An image of a white stoneware water jug standing on top of a white plinth. The jug has a spout which is facing to the left, and a handle on its right hand side. I has a waist that tapers in at its middle, and a small foot that flares out at its base.
White Water Jug, 2023

Bodily language is often used in reference to ceramic objects – full, rounded bellies; narrow waists; long, elegant necks; tall foot rings – and jugs are forms that I think really suit these descriptions. They often appear quite bird–like, with pinched spouts akin to beaks, handles maybe reminiscent of wings. But there’s also a similarity in the body – particularly when they sit lighter on their feet – with the rounded forms like that of a little song bird, chest puffed out from an intake of breath, very subtly leaning back in anticipation of expelling its song. This little jug dated to 13th–14th century Orvieto is a lovely example.

The two different forms I’ve been developing – one with a handle and one without – are thrown on the potter’s wheel, then subsequently painted in layers of coloured clay slip, before being finished with ornamental slip-beading that takes influence from decorative street furniture and architectural details.

Jugs have an animated quality that is more apparent, I think, than in other pieces of tableware which tend more towards stillness. They’re objects that I really clearly imagine in use and in motion, and find especially engaging because of this. I think about how their weight would change as they are filled with and subsequently emptied of liquid, how my grasp on the handle would adapt in response, how I might wrap my other hand around the body to give extra support. Are they most satisfying to hold when full or empty, or somewhere between? How much do you have to tilt them to get a smooth stream of liquid?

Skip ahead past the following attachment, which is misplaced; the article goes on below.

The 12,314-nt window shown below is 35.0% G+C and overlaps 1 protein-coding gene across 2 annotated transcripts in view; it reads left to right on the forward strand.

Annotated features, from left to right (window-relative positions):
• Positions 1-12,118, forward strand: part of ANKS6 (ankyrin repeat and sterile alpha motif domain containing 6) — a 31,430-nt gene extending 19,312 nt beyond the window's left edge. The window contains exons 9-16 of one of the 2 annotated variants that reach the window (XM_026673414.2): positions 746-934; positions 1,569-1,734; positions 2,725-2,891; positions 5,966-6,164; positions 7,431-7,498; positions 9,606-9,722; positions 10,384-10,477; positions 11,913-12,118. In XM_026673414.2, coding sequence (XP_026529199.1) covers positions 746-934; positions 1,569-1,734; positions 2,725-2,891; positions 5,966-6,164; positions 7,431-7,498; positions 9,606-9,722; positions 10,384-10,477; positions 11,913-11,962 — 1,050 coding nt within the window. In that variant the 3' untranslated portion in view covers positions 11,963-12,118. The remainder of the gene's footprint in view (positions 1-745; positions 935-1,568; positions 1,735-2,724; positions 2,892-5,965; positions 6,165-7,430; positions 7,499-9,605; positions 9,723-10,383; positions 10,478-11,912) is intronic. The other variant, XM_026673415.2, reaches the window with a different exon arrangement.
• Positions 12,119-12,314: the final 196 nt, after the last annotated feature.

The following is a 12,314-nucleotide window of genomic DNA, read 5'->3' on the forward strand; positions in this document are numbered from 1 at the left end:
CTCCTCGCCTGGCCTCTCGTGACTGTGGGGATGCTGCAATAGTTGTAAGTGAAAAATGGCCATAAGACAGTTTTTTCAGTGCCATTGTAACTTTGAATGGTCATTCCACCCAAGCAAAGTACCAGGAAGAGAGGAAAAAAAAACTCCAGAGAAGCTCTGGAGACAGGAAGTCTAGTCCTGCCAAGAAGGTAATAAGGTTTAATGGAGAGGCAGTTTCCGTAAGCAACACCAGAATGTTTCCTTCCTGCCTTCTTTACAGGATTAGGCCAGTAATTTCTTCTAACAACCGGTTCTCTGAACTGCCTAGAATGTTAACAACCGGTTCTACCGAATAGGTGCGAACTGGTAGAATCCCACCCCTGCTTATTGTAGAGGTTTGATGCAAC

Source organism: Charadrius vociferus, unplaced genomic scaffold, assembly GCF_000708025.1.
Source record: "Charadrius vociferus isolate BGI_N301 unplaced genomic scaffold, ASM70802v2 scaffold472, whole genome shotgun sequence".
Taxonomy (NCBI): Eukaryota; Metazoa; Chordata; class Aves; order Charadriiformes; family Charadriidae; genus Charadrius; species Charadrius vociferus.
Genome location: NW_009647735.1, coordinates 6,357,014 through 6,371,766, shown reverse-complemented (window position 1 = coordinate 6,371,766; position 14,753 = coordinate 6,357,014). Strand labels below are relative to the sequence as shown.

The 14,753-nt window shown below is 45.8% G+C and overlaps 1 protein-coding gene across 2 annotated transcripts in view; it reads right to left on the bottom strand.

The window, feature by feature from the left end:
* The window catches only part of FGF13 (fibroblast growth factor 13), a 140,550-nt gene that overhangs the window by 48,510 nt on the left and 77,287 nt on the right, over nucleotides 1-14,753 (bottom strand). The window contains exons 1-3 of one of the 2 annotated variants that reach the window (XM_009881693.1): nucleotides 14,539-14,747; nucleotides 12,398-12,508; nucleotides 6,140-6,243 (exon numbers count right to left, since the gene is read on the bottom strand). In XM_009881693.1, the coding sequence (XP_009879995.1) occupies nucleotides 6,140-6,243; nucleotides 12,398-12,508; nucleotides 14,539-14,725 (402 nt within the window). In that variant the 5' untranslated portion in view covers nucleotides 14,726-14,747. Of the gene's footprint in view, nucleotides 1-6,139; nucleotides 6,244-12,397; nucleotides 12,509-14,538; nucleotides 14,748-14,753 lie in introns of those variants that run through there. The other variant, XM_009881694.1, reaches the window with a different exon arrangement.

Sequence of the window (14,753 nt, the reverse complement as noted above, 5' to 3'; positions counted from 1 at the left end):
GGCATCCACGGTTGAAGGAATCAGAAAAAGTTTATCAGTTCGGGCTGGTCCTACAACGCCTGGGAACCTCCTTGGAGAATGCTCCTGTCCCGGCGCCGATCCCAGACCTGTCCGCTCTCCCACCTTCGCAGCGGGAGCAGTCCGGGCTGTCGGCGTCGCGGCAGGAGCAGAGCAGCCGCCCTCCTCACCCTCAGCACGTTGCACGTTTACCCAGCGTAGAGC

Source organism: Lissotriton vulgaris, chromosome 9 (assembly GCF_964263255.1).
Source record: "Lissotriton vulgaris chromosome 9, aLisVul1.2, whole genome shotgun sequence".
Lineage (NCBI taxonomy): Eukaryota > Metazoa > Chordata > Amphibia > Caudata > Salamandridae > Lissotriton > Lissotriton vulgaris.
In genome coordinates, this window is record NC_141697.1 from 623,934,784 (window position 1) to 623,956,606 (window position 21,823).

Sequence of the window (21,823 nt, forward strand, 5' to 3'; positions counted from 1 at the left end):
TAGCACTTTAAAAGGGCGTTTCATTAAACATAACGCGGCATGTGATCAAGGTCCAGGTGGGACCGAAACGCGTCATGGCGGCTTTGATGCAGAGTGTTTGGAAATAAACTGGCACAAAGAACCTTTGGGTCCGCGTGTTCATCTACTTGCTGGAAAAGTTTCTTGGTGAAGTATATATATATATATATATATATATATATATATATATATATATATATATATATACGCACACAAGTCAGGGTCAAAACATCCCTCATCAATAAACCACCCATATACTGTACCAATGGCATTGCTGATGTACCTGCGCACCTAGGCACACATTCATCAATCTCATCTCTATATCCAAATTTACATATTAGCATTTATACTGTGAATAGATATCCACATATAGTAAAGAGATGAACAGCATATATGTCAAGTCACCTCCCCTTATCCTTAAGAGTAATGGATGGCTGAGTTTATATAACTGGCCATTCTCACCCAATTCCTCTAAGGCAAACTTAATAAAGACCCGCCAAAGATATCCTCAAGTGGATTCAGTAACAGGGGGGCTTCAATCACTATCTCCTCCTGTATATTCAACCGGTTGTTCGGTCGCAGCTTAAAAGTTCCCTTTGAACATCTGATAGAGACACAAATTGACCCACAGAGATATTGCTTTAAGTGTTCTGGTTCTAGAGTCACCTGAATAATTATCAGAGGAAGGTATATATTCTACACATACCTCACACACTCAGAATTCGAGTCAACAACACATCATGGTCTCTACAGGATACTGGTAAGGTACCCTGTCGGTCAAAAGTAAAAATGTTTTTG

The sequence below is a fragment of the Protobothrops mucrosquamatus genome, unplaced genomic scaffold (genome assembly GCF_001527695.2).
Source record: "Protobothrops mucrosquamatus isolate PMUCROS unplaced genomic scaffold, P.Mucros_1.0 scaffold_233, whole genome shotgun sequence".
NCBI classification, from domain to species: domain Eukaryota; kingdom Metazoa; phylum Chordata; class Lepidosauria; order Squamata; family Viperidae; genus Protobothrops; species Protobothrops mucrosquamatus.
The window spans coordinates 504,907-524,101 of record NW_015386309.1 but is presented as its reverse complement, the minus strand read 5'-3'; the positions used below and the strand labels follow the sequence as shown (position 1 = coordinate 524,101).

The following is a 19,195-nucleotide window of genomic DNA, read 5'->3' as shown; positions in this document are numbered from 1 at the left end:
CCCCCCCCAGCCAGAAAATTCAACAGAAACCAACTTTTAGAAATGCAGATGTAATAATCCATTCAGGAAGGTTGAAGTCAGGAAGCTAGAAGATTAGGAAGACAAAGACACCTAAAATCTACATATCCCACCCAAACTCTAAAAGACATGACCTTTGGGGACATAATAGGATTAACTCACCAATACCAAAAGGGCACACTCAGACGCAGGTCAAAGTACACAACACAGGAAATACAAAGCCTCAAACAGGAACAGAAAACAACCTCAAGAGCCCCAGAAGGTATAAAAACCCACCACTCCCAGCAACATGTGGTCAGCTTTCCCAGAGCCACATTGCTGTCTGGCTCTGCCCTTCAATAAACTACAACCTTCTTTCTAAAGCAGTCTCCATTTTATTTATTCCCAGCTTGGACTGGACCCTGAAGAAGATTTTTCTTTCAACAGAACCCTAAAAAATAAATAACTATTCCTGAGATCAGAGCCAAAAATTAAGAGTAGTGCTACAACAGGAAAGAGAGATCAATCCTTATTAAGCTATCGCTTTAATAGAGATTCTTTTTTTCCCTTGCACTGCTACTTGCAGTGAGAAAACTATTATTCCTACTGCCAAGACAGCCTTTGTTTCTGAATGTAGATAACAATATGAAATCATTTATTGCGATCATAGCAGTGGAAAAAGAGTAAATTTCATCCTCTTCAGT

I find them exciting objects to make because of all these considerations – there’s so much to try and get right. A lot of this is speculative since you can’t know the weight of the object plus water until the final firing is complete, but this just adds to the sense of anticipation of its use! I think the handled jugs in particular are getting towards this impression of animation – their narrow base growing up into a wider mid–section has the quality of an inhale, as though their shape has been defined by rising air.

My research has led me to images of late Medieval London baluster jugs, and I can see resemblances between these and my own work which I’d like to develop further – tall and slim with an ovoid body that seems to lift upwards as if mid-stretch, a gently flaring foot. The very slight lean is contributing a lot to their charm too. This tilting aspect (seen in a forwards motion on this jug from late 13th – early 14th century London) makes it seem as though it is fresh off the wheel, just released from the potters hands. It’s like it’s in the process of steadying itself, gently wavering as it comes to its centre.


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